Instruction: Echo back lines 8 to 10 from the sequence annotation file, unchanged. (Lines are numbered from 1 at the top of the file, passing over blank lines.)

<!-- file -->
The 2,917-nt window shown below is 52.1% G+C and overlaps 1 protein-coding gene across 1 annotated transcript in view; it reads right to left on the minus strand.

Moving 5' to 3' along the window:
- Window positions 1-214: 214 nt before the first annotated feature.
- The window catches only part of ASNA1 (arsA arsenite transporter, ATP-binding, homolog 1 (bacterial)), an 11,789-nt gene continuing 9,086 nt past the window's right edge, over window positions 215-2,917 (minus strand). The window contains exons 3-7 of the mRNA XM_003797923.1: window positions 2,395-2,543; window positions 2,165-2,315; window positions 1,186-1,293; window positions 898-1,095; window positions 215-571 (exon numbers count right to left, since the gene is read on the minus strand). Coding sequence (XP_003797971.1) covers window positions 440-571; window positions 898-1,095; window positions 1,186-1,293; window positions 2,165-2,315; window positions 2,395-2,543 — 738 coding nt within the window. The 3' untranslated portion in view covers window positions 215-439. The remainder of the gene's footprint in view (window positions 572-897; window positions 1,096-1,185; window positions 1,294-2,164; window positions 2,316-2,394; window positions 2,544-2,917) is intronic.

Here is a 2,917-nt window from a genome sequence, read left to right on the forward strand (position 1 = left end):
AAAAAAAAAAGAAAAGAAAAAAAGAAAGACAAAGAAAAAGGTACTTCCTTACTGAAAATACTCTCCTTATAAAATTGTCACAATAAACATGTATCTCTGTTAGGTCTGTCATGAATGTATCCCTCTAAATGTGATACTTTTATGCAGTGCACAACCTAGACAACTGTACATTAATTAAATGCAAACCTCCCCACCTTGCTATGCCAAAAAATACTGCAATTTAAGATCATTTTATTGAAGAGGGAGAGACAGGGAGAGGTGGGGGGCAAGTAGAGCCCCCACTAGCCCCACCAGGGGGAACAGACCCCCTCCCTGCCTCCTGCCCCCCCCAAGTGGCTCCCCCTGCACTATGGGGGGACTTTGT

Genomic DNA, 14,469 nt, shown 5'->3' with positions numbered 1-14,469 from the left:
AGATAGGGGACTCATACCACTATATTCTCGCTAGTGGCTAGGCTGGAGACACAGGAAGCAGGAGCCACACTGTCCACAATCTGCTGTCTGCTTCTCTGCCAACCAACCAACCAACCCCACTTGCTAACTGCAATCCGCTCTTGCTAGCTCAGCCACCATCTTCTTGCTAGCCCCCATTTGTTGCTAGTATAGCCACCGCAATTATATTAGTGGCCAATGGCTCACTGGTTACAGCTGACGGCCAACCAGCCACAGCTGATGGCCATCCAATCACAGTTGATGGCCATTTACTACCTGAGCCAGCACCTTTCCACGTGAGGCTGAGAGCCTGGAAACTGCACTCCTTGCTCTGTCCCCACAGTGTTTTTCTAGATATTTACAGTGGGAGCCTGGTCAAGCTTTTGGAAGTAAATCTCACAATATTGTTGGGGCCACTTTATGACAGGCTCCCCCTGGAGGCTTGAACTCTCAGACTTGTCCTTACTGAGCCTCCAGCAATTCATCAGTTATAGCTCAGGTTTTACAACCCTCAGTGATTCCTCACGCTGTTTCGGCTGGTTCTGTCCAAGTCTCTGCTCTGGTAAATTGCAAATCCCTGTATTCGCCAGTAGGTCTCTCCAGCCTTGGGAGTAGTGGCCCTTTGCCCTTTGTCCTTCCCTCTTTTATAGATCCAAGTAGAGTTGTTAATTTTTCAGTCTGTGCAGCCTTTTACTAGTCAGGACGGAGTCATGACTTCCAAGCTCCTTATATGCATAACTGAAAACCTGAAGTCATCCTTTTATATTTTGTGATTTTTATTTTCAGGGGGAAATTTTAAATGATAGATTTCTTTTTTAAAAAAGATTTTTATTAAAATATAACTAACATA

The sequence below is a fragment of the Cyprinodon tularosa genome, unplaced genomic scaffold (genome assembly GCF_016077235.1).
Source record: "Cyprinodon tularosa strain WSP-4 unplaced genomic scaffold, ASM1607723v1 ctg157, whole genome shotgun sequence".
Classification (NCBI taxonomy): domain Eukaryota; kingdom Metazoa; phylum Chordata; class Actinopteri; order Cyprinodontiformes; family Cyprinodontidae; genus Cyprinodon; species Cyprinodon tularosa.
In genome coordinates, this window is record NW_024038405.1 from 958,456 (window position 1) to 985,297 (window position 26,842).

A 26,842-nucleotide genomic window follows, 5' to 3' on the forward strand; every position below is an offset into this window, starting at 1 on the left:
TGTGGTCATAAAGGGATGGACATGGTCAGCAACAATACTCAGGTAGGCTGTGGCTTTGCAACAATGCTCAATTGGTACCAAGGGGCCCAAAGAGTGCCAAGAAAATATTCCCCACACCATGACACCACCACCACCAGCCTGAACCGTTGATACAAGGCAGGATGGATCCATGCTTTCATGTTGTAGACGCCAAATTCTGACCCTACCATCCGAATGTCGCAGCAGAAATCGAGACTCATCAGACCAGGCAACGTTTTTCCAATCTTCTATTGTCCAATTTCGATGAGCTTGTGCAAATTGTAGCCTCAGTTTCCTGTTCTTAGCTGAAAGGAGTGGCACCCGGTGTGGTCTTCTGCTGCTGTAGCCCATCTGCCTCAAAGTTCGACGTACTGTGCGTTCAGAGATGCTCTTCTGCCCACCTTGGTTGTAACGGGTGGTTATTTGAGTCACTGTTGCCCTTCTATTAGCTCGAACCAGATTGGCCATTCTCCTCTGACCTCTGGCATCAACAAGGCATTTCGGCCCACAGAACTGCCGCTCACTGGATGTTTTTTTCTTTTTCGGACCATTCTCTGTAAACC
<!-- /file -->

AGATAGGGGACTCATACCACTATATTCTCGCTAGTGGCTAGGCTGGAGACACAGGAAGCAGGAGCCACACTGTCCACAATCTGCTGTCTGCTTCTCTGCCAACCAACCAACCAACCCCACTTGCTAACTGCAATCCGCTCTTGCTAGCTCAGCCACCATCTTCTTGCTAGCCCCCATTTGTTGCTAGTATAGCCACCGCAATTATATTAGTGGCCAATGGCTCACTGGTTACAGCTGACGGCCAACCAGCCACAGCTGATGGCCATCCAATCACAGTTGATGGCCATTTACTACCTGAGCCAGCACCTTTCCACGTGAGGCTGAGAGCCTGGAAACTGCACTCCTTGCTCTGTCCCCACAGTGTTTTTCTAGATATTTACAGTGGGAGCCTGGTCAAGCTTTTGGAAGTAAATCTCACAATATTGTTGGGGCCACTTTATGACAGGCTCCCCCTGGAGGCTTGAACTCTCAGACTTGTCCTTACTGAGCCTCCAGCAATTCATCAGTTATAGCTCAGGTTTTACAACCCTCAGTGATTCCTCACGCTGTTTCGGCTGGTTCTGTCCAAGTCTCTGCTCTGGTAAATTGCAAATCCCTGTATTCGCCAGTAGGTCTCTCCAGCCTTGGGAGTAGTGGCCCTTTGCCCTTTGTCCTTCCCTCTTTTATAGATCCAAGTAGAGTTGTTAATTTTTCAGTCTGTGCAGCCTTTTACTAGTCAGGACGGAGTCATGACTTCCAAGCTCCTTATATGCATAACTGAAAACCTGAAGTCATCCTTTTATATTTTGTGATTTTTATTTTCAGGGGGAAATTTTAAATGATAGATTTCTTTTTTAAAAAAGATTTTTATTAAAATATAACTAACATA

The sequence below is a fragment of the Cyprinodon tularosa genome, unplaced genomic scaffold (genome assembly GCF_016077235.1).
Source record: "Cyprinodon tularosa strain WSP-4 unplaced genomic scaffold, ASM1607723v1 ctg157, whole genome shotgun sequence".